Are you wondering how we “northern gardeners” make it through winter without “gardening”?
On her blog Edenmakers™, Shirley Bovshow asked, “Garden Coma: What will you do while your garden sleeps?”
I commented there about the four phases that I go through each year.
And I am pleased to report that phase one is done. I awoke this morning to see a white substance on some of the bare ground, a sure sign that even if phase one isn’t done, it is time to move on to phase two anyway.
Do you know what that white substance it is?
No, it is not gypsum sprinkled on the ground to complete a secret end of the season ritual that involves paying homage to the rabbits to appease them so they will keep winter damage in the garden to a minimum.
But that was a good guess.
It’s actually a snow and ice mixture, a wintry mix. Brrrr… just that phrase, ‘wintry mix’, leaves me cold.
So what is involved in phase one of winter gardening? In two words… Putting Away.
We put away or cover anything in the garden that would not survive snow, ice, snow and ice mixture, wintry mix, alternating freezing and thawing, or just plain cold weather. We definitely disconnect hoses and stow them where they won’t freeze, and if we are going to keep a bird bath through the winter, we add a heater to keep it from freezing solid.
We also selectively cut back perennial flowers, pull out all the annuals, rake up fall leaves, and clean up the vegetable garden, all with the idea of leaving just enough in the garden for ‘winter interest’.
You can see that behind the rabbit pictured above, I’ve left the some Sedum flowers for ‘winter interest’. At least I’ve left them for now. If we get another nice day, and I feel a need to use my pruners, I might cut them back, too.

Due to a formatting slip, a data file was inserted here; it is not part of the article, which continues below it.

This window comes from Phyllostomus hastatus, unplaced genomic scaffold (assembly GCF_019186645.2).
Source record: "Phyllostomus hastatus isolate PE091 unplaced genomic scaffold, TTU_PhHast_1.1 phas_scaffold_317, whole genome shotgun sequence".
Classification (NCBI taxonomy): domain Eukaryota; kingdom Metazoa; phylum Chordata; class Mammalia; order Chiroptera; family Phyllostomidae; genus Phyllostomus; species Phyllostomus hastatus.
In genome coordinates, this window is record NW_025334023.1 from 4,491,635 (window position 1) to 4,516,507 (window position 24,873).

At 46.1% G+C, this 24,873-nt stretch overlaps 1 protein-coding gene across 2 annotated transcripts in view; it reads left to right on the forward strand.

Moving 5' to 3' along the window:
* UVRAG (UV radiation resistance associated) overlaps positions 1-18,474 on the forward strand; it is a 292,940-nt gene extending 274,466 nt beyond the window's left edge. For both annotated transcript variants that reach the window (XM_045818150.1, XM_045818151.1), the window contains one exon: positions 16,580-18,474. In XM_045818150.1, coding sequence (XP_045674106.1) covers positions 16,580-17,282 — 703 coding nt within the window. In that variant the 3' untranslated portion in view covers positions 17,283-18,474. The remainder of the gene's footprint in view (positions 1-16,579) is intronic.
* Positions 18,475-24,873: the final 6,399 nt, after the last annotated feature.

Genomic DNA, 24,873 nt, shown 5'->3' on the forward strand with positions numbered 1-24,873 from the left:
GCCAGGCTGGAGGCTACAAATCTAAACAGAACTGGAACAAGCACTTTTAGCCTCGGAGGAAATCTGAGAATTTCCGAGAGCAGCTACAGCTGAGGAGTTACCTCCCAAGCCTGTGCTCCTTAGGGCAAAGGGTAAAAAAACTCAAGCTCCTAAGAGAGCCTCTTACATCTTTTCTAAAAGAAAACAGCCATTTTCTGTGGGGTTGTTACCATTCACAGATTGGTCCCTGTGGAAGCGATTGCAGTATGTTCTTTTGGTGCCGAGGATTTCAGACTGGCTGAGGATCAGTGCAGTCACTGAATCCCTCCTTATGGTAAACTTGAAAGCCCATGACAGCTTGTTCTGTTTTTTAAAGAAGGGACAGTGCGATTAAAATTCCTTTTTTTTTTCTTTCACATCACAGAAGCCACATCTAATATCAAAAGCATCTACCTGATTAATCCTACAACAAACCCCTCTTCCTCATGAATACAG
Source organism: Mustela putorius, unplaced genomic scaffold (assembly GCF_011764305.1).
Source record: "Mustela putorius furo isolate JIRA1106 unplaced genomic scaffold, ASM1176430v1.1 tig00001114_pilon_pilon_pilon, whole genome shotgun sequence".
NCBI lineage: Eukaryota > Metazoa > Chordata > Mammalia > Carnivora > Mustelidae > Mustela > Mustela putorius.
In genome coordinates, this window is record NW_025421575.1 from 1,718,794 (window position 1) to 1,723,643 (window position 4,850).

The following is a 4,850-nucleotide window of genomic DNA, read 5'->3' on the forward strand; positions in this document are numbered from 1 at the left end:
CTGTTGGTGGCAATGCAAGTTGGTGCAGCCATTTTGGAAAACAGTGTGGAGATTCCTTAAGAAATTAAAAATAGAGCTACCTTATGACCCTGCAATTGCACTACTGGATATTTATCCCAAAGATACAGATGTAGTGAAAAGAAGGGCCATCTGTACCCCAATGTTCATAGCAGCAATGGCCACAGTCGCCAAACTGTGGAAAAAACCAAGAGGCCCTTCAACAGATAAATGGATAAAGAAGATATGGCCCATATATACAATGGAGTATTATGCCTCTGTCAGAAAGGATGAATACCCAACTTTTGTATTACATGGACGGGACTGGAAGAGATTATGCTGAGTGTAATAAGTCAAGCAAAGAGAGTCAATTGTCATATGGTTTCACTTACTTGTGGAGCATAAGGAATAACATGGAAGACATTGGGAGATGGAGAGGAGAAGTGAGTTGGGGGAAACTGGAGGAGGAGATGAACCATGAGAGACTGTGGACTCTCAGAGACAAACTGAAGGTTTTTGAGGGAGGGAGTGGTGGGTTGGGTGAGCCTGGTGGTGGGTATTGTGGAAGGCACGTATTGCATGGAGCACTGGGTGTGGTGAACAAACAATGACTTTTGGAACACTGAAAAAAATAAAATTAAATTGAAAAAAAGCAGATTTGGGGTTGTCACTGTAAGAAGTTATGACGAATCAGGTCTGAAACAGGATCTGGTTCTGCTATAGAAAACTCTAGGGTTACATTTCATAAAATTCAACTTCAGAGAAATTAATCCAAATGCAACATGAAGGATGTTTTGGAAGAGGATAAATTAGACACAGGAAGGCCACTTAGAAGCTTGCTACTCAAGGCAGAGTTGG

This ‘winter interest’ is in the eye of the beholder, I think. What is interesting to some gardeners in the winter just looks to others like someone didn’t get around to cleaning up the garden. To be honest, we have to admit that sometimes ‘winter interest’ just looks like a bunch of dead branches. But most would agree that it is enhanced by a gentle snowfall.
I don’t think anyone would think this is winter interest.
Under two brown tarps, I’ve stashed pots, benches, a table, five chairs and several ‘garden ornaments’, including a sundial and bird bath. This is why I think twice about some of the stuff people try to sell to put in the garden. What goes out in the spring, has to be put up in the fall. It can involve a lot of work, all that carrying out and carrying in, and it can take time, time I’d rather spend actually gardening.
I laugh at all the ‘outdoor rooms’ and impractical garden furniture I see on all those television makeover shows. Who has room to store all that stuff in the winter time? Or the time to completely put it away in the winter and get it out again in the spring? I try to think it through carefully before I buy something to put in the garden that has to be put away in the winter.
But I digress.
Phase one of winter gardening is now complete. Everything is put away. I’ve mowed the grass one final time, cut back what I plan to cut back, and now there is a bit of snow on the ground.
It’s time to move on to phase two of winter gardening… a topic for a future post.